1. What areas did the passive group have a significantly different experience to the promoter group?
  2. and why did they have a different experience?
  3. What would push someone off the fence (passive) to a promoter?

Hopefully, by this point, conclusions and theories are starting to form. Make note of them under each group of feedback to deal with later. We want to work through this efficiently and keep going through each category.

By the end, if we haven’t found any significant experience differences between the two groups, I suggest trying to group the passives and promoters differently, to see if you find something significant, if that fails, you may not have enough user feedback or you need to change the persona definitions of users, which usually requires more information from them.

What do I do with my detractor user group?

Some will advise that you should politely disregard those who would be a detractor of your product. They are so far from loving you that they are essentially a lost cause. I agree with this in principle, but would say that I prefer to put this group to the side until after I've finished my analysis. I don’t want to be ignorant to a potentially poor user experience, especially when you're unable to see the user in the digital world.

Have an opinion

We’ve cut our feedback into groups, understood what users we have and why they love our product. We probably have a few theories at this point based on the significant statistical differences we’ve observed between our promoter and passive users groups. The next step is to turn these into informed opinions and actions that we want to implement to improve the product.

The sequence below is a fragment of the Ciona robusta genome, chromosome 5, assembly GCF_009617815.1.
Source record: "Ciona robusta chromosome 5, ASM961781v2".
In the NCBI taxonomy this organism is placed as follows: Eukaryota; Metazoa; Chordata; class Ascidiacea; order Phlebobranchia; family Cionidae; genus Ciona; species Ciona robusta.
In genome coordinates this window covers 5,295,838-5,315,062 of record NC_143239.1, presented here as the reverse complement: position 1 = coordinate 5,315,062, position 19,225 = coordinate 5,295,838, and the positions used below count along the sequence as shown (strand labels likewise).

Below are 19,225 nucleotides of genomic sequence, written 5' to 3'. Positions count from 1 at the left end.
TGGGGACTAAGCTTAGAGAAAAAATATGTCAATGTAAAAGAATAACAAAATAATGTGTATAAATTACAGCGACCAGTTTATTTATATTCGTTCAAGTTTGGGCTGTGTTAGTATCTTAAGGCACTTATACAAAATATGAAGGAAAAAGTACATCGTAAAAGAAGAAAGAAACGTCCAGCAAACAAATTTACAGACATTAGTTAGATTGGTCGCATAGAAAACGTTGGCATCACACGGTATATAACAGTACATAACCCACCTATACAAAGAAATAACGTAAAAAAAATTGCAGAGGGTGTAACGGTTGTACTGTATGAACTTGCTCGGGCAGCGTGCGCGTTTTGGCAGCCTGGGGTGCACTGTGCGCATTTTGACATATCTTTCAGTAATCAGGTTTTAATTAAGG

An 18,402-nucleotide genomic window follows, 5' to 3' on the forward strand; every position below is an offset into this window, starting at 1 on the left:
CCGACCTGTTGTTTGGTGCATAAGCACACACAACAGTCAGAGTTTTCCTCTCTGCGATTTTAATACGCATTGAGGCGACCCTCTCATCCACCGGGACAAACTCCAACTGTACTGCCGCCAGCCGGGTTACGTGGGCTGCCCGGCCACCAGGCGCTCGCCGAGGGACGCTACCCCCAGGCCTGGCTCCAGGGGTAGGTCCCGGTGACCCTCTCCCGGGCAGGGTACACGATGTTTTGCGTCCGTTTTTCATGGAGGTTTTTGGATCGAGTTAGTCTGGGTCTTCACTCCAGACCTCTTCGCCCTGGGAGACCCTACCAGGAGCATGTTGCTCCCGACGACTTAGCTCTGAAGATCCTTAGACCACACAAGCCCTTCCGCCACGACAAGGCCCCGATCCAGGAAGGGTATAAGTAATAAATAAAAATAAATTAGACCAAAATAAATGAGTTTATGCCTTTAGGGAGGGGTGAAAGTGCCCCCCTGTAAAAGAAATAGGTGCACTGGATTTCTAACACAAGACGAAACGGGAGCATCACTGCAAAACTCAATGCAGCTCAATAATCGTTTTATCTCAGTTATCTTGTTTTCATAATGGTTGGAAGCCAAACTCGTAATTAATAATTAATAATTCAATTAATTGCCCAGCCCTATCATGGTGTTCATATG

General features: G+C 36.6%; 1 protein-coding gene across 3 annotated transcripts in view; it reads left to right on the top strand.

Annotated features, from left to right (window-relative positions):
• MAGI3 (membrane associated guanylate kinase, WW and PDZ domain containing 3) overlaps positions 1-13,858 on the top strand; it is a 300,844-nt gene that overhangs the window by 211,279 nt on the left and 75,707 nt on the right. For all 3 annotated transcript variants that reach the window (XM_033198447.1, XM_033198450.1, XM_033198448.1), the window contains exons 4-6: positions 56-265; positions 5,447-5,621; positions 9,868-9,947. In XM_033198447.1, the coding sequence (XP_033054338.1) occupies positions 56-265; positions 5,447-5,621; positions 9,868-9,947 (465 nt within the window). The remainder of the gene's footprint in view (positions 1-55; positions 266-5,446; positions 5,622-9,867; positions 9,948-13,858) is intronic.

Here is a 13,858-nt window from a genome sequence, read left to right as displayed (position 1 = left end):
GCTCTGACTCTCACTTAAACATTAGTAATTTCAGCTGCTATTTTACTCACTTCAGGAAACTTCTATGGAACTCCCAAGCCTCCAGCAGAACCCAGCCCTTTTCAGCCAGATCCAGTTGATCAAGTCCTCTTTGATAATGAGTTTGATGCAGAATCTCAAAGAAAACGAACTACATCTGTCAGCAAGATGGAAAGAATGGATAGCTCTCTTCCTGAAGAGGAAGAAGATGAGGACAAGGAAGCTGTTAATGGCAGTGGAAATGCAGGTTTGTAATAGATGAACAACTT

Start by articulating your observation as a statement. For instance:

‘The level of founder connection and strength of their explorer group was the most important deciding factor to a fellow rating their experience highly.’

Now using your data observations from the last step, provide evidence to back up this statement. For example, using percentage comparisons or the difference in the number of users who reported an issue. This becomes…

‘The level of founder connection and strength of their explorer group was the most important deciding factor to a fellow rating their experience highly.’

  • 17/21 promoters said the connection to other Fellows was their favourite part of the program, with only 6/21 saying they had an average or worse experience with Explorer groups.
  • In comparison, 21/25 passives said connecting with founders was the best part of the fellowship but had a higher number of 15/25 that said they had an average or worse experience with Explorer groups.

And lastly, to drive the point home, use quotes to reinforce the reader’s belief in the theory.

"My Explorer group has been a huge part of why I enjoyed the SFF1. Being surrounded by people in the same stage and mindset is very helpful." — Promoter respondent